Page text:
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Despite the high risk of brain injury, military personnel rarely develop chronic traumatic encephalopathy (CTE), a disabling condition often found in former boxers and soccer players.
Less than 5% of the 225 brains of dead service members showed evidence of CTE, a team reported in the June 9 issue. New England Journal of Medicine.
In contrast, a 2017 study of the brains of dead college and NFL football players found that 87% had symptoms of CTE.
Even service members who had experienced injuries from the bombing were less likely to develop CTE. Only 6.7 percent of the brains of 45 people exposed to the blast were diagnosed with the condition.
The results indicate that “serving in the military and exposure to explosions is probably not a significant risk factor for CTE development,” said Dr. Daniel Pearl, professor of pathology at Bethesda Uniform Services University and one of the study’s authors.
CTE can only be diagnosed after a person has died. During an autopsy, a pathologist looks for areas of the brain where there is a high concentration of protein toxins.
This condition is associated with dementia, mood problems and various mental disorders.
The CTE’s symptoms overlap with those of military personnel exposed to the bombings.
So some doctors are concerned that CTE may be partly responsible for the high rates of suicide and post-traumatic stress disorder (PTSD) among veterans working in Iraq and Afghanistan.
“Their families say their personalities have changed, they are having trouble sleeping,” Pearl said.
To see if CTE was a factor, the researchers turned to the Brain Tissue Repository, which is run under the direction of the Department of Defense and Uniform Services University Pearl.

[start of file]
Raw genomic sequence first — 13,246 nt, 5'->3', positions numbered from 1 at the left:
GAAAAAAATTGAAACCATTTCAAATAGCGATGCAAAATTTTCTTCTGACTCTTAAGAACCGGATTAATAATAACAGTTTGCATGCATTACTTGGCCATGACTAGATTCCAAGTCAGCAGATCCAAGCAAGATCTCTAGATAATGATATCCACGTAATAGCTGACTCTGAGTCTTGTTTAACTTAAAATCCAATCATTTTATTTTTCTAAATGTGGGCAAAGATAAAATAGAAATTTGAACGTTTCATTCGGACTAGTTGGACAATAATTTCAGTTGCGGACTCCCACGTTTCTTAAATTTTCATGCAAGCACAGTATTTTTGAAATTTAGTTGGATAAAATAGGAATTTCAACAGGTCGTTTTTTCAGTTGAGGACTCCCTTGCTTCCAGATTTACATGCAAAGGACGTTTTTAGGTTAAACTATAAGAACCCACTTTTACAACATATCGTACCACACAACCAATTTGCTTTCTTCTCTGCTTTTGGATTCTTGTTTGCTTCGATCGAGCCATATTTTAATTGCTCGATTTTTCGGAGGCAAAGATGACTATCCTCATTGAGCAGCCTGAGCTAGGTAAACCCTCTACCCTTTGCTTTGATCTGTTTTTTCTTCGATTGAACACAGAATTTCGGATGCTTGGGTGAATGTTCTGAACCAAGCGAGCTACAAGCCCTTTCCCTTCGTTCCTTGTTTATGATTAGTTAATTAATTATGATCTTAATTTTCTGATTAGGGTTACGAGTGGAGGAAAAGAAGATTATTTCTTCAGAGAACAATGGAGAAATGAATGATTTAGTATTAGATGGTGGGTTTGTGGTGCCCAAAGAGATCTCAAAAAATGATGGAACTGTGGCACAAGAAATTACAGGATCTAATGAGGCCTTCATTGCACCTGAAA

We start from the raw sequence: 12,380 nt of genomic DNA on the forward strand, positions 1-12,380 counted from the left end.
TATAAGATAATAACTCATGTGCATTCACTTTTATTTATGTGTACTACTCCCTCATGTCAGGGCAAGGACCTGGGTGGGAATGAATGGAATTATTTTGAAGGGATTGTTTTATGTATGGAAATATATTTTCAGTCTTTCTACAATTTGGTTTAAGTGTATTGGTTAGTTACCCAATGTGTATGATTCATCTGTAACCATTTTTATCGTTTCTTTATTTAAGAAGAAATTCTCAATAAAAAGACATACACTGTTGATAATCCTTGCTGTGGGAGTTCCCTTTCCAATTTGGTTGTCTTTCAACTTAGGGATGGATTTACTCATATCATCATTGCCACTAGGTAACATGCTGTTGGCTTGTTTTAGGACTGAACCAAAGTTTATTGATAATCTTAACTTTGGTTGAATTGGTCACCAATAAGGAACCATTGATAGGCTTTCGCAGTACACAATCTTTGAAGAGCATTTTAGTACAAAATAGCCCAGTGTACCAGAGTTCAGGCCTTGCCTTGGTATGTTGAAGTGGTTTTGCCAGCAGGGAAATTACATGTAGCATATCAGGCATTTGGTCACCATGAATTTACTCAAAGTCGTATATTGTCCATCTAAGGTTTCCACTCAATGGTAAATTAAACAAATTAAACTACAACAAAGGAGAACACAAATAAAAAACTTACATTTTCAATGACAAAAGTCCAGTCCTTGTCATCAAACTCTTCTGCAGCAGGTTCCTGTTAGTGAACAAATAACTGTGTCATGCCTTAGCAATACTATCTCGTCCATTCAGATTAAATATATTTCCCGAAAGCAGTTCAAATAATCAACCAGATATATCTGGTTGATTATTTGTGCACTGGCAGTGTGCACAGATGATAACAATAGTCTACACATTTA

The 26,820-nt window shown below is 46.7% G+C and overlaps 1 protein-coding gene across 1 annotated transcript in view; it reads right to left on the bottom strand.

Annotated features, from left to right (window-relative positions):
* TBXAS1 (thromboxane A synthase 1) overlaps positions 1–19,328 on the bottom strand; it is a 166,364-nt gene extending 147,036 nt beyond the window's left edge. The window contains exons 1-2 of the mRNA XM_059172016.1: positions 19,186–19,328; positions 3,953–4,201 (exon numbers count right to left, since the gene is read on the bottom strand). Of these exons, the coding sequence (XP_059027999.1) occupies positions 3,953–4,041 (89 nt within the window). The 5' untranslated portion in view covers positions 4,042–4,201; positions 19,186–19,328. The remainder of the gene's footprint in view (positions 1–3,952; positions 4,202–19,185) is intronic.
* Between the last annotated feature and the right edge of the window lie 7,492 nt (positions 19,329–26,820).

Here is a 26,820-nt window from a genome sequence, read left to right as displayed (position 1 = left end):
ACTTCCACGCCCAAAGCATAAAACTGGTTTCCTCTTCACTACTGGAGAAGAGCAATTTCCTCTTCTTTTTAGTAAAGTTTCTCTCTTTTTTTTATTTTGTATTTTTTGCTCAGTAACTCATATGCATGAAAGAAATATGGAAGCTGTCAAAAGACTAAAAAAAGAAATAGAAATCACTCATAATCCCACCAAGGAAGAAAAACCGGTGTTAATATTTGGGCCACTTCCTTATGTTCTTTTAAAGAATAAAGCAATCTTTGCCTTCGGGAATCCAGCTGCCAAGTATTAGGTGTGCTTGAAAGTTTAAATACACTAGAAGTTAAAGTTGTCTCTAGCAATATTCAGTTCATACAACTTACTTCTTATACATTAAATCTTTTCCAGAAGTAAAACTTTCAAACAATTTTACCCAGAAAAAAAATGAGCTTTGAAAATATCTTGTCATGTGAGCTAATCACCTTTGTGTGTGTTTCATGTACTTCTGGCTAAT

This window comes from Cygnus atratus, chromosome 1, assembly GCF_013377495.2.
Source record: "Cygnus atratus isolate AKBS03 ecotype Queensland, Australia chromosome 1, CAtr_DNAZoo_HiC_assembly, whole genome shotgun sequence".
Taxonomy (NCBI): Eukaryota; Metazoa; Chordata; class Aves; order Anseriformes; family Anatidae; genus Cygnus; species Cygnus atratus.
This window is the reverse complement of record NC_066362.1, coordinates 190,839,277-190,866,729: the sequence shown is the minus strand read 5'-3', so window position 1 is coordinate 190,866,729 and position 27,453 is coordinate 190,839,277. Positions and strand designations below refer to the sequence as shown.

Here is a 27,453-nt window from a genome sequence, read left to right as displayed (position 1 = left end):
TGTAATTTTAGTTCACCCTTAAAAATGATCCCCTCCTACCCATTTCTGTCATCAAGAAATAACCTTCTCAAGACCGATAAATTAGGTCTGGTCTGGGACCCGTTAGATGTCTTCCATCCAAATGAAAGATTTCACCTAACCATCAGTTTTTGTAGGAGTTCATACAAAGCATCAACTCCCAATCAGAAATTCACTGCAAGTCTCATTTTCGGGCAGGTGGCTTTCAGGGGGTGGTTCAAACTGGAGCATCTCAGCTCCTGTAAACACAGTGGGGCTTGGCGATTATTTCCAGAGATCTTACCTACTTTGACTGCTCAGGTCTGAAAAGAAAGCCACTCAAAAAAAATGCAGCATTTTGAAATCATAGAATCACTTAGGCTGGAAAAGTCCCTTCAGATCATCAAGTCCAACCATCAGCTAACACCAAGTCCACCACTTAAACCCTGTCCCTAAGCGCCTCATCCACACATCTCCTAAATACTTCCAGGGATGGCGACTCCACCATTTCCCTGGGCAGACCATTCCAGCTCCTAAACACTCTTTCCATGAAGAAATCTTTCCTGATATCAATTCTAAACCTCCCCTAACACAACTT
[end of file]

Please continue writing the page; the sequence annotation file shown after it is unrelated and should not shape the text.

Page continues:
“We said it was an opportunity to look at these brains and see how much CTE has played a role in this problem,” Pearl said.
The team found that only three of the CTE’s 10 brains came from service members who were the victims of the bombing.
“Then we saw that all ten played a communication game,” Pearl said.
The results add evidence that bomb blasts and the effects of sports affect the brain in different ways.
In football or boxing, a brain injury is caused by an impact that pushes the brain against the skull. In a bomb blast, a pressure wave travels through the brain tissue, causing it to expand and deform.
“Physics is different,” Pearl says. “And apparently the pathology that comes from it is different.”
But both impact and explosion can cause long-term damage, Pearl says.
“One should not shy away from thinking that we have not found CTE, the brain is normal,” he said. “This is clearly not the case.”
Also, most of the brains in this study came from relatively young people, Pearl said. So it is possible that they could develop CTE at a much older age.